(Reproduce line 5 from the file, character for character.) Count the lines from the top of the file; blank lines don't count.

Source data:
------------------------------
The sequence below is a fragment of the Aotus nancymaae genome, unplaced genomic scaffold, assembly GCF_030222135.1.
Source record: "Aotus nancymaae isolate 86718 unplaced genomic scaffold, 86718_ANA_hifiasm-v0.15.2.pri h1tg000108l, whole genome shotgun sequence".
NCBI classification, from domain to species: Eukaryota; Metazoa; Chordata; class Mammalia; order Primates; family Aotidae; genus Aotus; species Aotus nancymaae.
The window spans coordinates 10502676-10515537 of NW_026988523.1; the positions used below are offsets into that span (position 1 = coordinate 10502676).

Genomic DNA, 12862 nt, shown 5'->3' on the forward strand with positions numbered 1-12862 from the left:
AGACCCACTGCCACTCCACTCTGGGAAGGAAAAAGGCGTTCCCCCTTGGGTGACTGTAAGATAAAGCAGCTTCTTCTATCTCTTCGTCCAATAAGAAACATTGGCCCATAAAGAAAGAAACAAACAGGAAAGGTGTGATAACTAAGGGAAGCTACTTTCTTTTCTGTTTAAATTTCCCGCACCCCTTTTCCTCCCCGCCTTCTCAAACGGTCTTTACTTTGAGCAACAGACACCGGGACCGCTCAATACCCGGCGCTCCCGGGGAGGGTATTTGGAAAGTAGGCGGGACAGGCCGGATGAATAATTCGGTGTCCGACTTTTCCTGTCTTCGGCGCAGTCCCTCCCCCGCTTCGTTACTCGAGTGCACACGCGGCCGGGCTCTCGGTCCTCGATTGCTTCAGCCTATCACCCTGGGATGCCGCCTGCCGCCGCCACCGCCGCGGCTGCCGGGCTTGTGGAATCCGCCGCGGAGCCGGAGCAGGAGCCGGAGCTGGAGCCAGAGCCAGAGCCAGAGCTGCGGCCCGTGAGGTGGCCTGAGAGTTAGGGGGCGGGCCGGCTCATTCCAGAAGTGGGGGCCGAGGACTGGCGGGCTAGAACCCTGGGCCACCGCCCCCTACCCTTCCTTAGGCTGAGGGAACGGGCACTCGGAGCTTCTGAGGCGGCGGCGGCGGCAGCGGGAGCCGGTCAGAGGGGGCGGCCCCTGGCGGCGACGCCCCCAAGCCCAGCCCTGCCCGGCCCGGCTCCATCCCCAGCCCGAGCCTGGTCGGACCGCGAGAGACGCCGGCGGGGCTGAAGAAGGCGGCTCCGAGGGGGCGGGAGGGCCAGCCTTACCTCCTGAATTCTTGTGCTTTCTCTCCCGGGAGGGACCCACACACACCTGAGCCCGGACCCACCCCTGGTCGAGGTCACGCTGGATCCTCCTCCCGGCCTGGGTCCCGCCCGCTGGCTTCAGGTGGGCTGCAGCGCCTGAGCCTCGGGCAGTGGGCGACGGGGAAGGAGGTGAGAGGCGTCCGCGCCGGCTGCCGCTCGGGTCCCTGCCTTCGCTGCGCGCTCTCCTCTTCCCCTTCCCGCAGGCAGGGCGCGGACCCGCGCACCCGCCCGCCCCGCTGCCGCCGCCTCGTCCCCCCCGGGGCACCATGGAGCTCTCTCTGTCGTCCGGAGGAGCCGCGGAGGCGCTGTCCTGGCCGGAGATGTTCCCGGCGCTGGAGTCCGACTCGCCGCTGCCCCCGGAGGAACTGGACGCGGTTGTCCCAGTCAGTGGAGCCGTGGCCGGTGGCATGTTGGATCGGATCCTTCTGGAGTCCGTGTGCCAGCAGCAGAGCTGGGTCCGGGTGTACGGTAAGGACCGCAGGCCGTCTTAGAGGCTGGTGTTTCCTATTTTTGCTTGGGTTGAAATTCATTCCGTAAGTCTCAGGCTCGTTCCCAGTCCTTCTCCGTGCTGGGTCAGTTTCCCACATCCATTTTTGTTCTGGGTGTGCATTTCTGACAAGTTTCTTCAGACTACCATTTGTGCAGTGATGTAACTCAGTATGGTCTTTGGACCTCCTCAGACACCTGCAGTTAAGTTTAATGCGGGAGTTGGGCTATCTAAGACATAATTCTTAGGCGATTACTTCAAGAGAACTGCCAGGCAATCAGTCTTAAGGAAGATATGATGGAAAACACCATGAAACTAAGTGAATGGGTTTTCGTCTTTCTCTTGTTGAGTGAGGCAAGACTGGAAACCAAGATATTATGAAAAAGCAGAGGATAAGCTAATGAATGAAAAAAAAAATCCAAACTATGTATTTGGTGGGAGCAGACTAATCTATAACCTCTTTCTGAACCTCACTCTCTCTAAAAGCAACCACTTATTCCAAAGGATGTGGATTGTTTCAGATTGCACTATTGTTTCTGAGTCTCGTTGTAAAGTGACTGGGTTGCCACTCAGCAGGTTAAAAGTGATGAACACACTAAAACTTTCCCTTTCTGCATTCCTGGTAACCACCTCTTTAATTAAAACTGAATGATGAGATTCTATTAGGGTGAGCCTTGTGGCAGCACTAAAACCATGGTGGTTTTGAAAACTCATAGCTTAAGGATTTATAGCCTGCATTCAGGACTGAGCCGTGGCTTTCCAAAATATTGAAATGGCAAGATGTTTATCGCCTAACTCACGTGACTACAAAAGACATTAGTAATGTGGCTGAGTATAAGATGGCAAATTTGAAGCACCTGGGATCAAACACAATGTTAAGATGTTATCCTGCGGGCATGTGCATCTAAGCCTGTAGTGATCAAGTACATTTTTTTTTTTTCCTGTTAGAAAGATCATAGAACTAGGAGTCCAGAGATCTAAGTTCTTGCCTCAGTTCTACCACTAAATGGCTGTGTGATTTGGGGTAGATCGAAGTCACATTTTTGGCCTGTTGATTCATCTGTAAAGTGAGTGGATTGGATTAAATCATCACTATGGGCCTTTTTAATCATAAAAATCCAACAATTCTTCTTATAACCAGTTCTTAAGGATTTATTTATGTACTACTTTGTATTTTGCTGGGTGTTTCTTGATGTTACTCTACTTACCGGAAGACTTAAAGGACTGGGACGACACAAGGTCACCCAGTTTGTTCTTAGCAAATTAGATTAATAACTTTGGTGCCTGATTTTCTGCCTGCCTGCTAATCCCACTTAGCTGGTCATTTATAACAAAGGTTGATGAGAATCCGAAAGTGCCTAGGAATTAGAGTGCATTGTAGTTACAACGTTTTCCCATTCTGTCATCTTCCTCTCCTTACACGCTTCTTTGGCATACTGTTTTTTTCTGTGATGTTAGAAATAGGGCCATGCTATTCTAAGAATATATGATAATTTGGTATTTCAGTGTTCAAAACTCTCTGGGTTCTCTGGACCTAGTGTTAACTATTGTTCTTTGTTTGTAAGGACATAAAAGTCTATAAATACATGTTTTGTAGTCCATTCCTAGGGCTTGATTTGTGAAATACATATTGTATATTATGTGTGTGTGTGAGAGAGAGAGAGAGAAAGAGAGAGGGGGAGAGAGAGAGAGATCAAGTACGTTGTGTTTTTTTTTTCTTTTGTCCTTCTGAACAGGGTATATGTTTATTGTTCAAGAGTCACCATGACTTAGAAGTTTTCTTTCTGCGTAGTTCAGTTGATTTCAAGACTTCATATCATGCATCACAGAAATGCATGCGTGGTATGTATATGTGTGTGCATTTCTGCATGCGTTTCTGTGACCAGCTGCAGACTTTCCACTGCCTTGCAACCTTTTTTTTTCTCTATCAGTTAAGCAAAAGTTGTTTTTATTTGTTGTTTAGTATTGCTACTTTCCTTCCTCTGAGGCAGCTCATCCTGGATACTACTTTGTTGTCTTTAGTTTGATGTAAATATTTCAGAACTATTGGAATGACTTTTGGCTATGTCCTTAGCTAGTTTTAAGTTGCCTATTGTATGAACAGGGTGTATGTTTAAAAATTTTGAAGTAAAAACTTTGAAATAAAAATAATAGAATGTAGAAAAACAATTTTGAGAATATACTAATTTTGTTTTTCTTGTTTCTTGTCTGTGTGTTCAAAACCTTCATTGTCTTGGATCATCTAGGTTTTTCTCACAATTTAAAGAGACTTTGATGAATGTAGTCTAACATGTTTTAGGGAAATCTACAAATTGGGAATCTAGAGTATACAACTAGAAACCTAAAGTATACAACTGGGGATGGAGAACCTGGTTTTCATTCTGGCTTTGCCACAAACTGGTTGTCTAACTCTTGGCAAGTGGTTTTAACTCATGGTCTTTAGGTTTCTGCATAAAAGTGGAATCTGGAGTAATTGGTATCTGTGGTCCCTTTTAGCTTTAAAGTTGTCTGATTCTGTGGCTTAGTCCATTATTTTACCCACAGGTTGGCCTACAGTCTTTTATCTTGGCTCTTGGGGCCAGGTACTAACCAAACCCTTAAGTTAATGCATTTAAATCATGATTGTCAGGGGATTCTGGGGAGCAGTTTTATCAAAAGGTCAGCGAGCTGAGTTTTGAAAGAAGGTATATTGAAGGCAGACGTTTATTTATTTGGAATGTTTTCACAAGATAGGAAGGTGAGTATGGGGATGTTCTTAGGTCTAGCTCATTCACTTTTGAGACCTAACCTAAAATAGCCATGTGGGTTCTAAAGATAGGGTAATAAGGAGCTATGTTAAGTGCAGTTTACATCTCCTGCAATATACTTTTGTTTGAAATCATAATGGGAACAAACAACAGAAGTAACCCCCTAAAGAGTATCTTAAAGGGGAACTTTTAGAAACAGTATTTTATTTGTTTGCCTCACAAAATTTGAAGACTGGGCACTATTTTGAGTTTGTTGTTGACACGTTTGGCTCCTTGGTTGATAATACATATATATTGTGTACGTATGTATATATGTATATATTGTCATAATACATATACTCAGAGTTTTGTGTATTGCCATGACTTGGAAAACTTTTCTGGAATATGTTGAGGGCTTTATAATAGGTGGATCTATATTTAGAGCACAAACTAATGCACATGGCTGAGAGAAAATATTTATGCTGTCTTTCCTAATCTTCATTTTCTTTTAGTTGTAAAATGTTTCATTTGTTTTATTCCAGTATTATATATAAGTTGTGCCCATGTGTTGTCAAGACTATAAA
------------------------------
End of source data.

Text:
Genomic DNA, 12862 nt, shown 5'->3' on the forward strand with positions numbered 1-12862 from the left: